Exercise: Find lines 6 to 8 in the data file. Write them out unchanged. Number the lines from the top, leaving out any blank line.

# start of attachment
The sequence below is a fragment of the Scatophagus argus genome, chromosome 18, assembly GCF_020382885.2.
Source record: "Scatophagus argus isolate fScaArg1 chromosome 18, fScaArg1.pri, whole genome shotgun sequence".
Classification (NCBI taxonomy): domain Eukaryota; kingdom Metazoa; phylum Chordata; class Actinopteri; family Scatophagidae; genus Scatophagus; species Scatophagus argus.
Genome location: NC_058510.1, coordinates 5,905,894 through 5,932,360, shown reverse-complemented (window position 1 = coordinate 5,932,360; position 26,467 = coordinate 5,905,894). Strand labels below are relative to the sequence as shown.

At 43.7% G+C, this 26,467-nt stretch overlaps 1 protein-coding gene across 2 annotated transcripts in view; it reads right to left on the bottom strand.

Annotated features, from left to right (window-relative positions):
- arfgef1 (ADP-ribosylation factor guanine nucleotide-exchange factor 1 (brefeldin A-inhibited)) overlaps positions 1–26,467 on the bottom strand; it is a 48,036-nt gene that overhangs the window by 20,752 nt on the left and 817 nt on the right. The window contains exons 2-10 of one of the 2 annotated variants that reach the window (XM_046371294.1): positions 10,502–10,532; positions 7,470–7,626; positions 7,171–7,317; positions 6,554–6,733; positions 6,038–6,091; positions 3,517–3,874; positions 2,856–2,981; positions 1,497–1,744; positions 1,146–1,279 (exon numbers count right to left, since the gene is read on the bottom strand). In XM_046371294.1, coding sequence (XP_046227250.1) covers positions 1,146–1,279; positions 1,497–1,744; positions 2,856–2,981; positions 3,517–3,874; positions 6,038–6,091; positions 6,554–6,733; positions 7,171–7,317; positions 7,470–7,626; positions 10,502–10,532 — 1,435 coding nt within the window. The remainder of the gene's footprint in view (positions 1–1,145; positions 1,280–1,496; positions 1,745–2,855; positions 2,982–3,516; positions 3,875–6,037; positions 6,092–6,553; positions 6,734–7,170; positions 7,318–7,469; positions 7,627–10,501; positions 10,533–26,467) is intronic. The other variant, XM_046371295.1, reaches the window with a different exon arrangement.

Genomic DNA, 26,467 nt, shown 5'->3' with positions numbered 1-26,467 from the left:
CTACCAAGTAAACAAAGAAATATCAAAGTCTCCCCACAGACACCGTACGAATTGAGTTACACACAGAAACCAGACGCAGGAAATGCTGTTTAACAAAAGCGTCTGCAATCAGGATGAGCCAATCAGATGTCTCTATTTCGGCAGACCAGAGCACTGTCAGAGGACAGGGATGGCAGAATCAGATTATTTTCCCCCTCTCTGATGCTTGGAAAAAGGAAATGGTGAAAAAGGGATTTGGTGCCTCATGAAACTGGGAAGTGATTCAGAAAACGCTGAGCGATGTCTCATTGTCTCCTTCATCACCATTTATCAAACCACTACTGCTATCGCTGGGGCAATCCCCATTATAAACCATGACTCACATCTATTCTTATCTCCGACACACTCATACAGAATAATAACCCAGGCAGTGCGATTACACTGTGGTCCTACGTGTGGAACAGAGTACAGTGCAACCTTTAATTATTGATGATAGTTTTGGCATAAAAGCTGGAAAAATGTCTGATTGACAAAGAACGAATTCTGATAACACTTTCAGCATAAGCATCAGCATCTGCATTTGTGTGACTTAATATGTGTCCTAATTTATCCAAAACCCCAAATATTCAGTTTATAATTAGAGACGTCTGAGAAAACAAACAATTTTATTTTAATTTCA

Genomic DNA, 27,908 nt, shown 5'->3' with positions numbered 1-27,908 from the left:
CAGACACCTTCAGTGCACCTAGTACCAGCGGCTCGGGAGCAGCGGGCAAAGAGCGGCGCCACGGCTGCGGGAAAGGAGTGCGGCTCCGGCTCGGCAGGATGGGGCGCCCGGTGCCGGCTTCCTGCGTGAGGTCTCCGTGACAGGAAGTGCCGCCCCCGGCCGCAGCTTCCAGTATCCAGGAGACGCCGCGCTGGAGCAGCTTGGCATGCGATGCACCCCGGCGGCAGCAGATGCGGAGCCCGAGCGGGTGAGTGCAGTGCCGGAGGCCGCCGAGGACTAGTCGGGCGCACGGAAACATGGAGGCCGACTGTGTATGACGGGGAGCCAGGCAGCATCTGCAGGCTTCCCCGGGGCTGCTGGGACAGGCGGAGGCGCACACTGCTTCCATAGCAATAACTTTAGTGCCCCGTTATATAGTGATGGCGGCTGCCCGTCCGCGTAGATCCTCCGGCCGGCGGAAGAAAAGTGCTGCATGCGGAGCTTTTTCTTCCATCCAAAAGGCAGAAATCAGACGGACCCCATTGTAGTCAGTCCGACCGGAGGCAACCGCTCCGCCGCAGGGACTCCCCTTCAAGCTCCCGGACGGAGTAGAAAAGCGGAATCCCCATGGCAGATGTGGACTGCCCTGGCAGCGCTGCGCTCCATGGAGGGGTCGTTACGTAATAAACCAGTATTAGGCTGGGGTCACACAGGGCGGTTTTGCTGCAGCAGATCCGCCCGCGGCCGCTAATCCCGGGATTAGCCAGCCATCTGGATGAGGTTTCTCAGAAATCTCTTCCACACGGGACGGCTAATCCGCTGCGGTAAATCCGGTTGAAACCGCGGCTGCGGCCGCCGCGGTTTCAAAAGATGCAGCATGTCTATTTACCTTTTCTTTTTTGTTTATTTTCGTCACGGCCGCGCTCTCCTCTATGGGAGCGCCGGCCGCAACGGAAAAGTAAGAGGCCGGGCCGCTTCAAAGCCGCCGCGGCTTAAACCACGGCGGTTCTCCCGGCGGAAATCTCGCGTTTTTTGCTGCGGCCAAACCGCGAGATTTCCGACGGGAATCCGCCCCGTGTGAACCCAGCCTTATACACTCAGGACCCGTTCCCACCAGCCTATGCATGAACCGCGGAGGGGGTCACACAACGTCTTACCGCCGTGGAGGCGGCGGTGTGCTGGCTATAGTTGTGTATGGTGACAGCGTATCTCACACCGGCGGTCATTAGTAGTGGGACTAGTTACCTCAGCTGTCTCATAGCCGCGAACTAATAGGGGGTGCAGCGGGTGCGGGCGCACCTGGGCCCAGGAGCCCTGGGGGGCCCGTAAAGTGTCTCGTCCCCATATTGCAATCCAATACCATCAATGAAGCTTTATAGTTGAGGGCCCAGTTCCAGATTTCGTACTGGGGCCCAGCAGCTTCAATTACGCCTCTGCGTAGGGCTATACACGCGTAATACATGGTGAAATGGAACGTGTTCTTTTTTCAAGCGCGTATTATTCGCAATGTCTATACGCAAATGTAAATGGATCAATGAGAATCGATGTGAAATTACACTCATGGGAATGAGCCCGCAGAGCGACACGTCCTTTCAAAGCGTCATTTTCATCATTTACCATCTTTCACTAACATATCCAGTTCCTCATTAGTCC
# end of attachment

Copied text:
Annotated features, from left to right (window-relative positions):
- arfgef1 (ADP-ribosylation factor guanine nucleotide-exchange factor 1 (brefeldin A-inhibited)) overlaps positions 1–26,467 on the bottom strand; it is a 48,036-nt gene that overhangs the window by 20,752 nt on the left and 817 nt on the right. The window contains exons 2-10 of one of the 2 annotated variants that reach the window (XM_046371294.1): positions 10,502–10,532; positions 7,470–7,626; positions 7,171–7,317; positions 6,554–6,733; positions 6,038–6,091; positions 3,517–3,874; positions 2,856–2,981; positions 1,497–1,744; positions 1,146–1,279 (exon numbers count right to left, since the gene is read on the bottom strand). In XM_046371294.1, coding sequence (XP_046227250.1) covers positions 1,146–1,279; positions 1,497–1,744; positions 2,856–2,981; positions 3,517–3,874; positions 6,038–6,091; positions 6,554–6,733; positions 7,171–7,317; positions 7,470–7,626; positions 10,502–10,532 — 1,435 coding nt within the window. The remainder of the gene's footprint in view (positions 1–1,145; positions 1,280–1,496; positions 1,745–2,855; positions 2,982–3,516; positions 3,875–6,037; positions 6,092–6,553; positions 6,734–7,170; positions 7,318–7,469; positions 7,627–10,501; positions 10,533–26,467) is intronic. The other variant, XM_046371295.1, reaches the window with a different exon arrangement.

Genomic DNA, 26,467 nt, shown 5'->3' with positions numbered 1-26,467 from the left: